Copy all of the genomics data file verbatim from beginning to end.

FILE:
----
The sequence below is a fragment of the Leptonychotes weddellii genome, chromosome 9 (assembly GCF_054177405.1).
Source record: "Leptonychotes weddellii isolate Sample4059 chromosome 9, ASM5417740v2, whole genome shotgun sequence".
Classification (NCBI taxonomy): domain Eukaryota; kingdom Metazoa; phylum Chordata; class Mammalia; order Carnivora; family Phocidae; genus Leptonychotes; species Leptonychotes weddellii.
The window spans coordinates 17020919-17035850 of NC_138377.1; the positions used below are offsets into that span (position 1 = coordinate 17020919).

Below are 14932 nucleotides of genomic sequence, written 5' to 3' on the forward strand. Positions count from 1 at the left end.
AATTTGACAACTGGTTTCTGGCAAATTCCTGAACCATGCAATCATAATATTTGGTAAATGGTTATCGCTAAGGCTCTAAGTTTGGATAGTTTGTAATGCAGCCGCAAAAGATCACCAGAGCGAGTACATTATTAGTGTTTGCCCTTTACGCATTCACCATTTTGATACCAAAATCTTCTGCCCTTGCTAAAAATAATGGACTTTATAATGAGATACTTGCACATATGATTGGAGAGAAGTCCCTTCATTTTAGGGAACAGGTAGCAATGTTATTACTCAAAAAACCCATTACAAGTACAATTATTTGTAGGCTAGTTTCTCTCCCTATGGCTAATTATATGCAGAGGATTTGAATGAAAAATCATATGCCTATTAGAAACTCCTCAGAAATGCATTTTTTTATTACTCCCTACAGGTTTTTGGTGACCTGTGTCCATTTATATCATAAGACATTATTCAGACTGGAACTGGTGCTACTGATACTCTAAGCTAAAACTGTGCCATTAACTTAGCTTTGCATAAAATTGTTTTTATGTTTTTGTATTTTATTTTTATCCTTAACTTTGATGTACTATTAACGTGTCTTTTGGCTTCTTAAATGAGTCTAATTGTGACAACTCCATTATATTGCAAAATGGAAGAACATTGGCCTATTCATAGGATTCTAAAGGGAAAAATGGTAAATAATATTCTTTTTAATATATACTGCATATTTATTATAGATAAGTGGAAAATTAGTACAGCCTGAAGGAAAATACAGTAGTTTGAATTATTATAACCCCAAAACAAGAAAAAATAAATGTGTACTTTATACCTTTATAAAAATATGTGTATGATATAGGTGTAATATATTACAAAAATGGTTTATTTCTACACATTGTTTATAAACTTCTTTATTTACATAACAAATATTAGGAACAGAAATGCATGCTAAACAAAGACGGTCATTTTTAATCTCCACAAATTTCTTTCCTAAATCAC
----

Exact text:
The sequence below is a fragment of the Leptonychotes weddellii genome, chromosome 9 (assembly GCF_054177405.1).
Source record: "Leptonychotes weddellii isolate Sample4059 chromosome 9, ASM5417740v2, whole genome shotgun sequence".
Classification (NCBI taxonomy): domain Eukaryota; kingdom Metazoa; phylum Chordata; class Mammalia; order Carnivora; family Phocidae; genus Leptonychotes; species Leptonychotes weddellii.
The window spans coordinates 17020919-17035850 of NC_138377.1; the positions used below are offsets into that span (position 1 = coordinate 17020919).

Below are 14932 nucleotides of genomic sequence, written 5' to 3' on the forward strand. Positions count from 1 at the left end.
AATTTGACAACTGGTTTCTGGCAAATTCCTGAACCATGCAATCATAATATTTGGTAAATGGTTATCGCTAAGGCTCTAAGTTTGGATAGTTTGTAATGCAGCCGCAAAAGATCACCAGAGCGAGTACATTATTAGTGTTTGCCCTTTACGCATTCACCATTTTGATACCAAAATCTTCTGCCCTTGCTAAAAATAATGGACTTTATAATGAGATACTTGCACATATGATTGGAGAGAAGTCCCTTCATTTTAGGGAACAGGTAGCAATGTTATTACTCAAAAAACCCATTACAAGTACAATTATTTGTAGGCTAGTTTCTCTCCCTATGGCTAATTATATGCAGAGGATTTGAATGAAAAATCATATGCCTATTAGAAACTCCTCAGAAATGCATTTTTTTATTACTCCCTACAGGTTTTTGGTGACCTGTGTCCATTTATATCATAAGACATTATTCAGACTGGAACTGGTGCTACTGATACTCTAAGCTAAAACTGTGCCATTAACTTAGCTTTGCATAAAATTGTTTTTATGTTTTTGTATTTTATTTTTATCCTTAACTTTGATGTACTATTAACGTGTCTTTTGGCTTCTTAAATGAGTCTAATTGTGACAACTCCATTATATTGCAAAATGGAAGAACATTGGCCTATTCATAGGATTCTAAAGGGAAAAATGGTAAATAATATTCTTTTTAATATATACTGCATATTTATTATAGATAAGTGGAAAATTAGTACAGCCTGAAGGAAAATACAGTAGTTTGAATTATTATAACCCCAAAACAAGAAAAAATAAATGTGTACTTTATACCTTTATAAAAATATGTGTATGATATAGGTGTAATATATTACAAAAATGGTTTATTTCTACACATTGTTTATAAACTTCTTTATTTACATAACAAATATTAGGAACAGAAATGCATGCTAAACAAAGACGGTCATTTTTAATCTCCACAAATTTCTTTCCTAAATCAC